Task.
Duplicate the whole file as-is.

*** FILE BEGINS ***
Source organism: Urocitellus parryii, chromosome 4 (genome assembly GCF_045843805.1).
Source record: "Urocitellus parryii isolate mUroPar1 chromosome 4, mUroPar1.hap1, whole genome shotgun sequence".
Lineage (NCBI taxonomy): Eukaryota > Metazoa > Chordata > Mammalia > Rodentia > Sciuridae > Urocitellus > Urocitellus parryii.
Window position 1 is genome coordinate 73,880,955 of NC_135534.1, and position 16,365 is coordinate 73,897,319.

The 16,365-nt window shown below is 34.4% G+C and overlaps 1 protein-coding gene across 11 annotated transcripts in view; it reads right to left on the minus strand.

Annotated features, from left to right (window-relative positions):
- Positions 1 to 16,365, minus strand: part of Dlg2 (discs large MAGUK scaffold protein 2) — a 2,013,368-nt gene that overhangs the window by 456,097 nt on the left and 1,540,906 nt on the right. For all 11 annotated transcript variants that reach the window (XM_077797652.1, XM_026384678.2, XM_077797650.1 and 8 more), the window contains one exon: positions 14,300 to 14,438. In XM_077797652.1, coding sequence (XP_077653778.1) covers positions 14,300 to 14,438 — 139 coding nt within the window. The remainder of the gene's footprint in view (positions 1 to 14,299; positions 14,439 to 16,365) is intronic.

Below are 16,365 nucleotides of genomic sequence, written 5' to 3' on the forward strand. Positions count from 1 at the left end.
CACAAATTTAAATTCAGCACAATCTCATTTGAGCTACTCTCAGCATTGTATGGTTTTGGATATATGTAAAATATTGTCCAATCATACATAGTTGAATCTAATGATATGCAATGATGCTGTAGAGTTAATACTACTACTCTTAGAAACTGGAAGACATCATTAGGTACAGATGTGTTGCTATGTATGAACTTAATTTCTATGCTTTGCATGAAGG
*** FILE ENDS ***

Source organism: Urocitellus parryii, chromosome 4 (genome assembly GCF_045843805.1).
Source record: "Urocitellus parryii isolate mUroPar1 chromosome 4, mUroPar1.hap1, whole genome shotgun sequence".
Lineage (NCBI taxonomy): Eukaryota > Metazoa > Chordata > Mammalia > Rodentia > Sciuridae > Urocitellus > Urocitellus parryii.
Window position 1 is genome coordinate 73,880,955 of NC_135534.1, and position 16,365 is coordinate 73,897,319.

The 16,365-nt window shown below is 34.4% G+C and overlaps 1 protein-coding gene across 11 annotated transcripts in view; it reads right to left on the minus strand.

Annotated features, from left to right (window-relative positions):
- Positions 1 to 16,365, minus strand: part of Dlg2 (discs large MAGUK scaffold protein 2) — a 2,013,368-nt gene that overhangs the window by 456,097 nt on the left and 1,540,906 nt on the right. For all 11 annotated transcript variants that reach the window (XM_077797652.1, XM_026384678.2, XM_077797650.1 and 8 more), the window contains one exon: positions 14,300 to 14,438. In XM_077797652.1, coding sequence (XP_077653778.1) covers positions 14,300 to 14,438 — 139 coding nt within the window. The remainder of the gene's footprint in view (positions 1 to 14,299; positions 14,439 to 16,365) is intronic.

Below are 16,365 nucleotides of genomic sequence, written 5' to 3' on the forward strand. Positions count from 1 at the left end.
CACAAATTTAAATTCAGCACAATCTCATTTGAGCTACTCTCAGCATTGTATGGTTTTGGATATATGTAAAATATTGTCCAATCATACATAGTTGAATCTAATGATATGCAATGATGCTGTAGAGTTAATACTACTACTCTTAGAAACTGGAAGACATCATTAGGTACAGATGTGTTGCTATGTATGAACTTAATTTCTATGCTTTGCATGAAGG